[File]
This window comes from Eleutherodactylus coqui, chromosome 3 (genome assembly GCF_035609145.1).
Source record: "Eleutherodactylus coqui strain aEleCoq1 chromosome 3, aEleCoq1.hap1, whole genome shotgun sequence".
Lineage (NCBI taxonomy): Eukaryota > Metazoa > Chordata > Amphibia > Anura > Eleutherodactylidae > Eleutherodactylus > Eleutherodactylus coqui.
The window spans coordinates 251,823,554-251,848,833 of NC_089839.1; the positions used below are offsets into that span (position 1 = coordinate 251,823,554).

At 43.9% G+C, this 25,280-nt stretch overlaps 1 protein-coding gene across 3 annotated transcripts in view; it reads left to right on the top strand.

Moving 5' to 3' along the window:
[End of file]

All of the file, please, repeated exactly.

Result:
This window comes from Eleutherodactylus coqui, chromosome 3 (genome assembly GCF_035609145.1).
Source record: "Eleutherodactylus coqui strain aEleCoq1 chromosome 3, aEleCoq1.hap1, whole genome shotgun sequence".
Lineage (NCBI taxonomy): Eukaryota > Metazoa > Chordata > Amphibia > Anura > Eleutherodactylidae > Eleutherodactylus > Eleutherodactylus coqui.
The window spans coordinates 251,823,554-251,848,833 of NC_089839.1; the positions used below are offsets into that span (position 1 = coordinate 251,823,554).

At 43.9% G+C, this 25,280-nt stretch overlaps 1 protein-coding gene across 3 annotated transcripts in view; it reads left to right on the top strand.

Moving 5' to 3' along the window: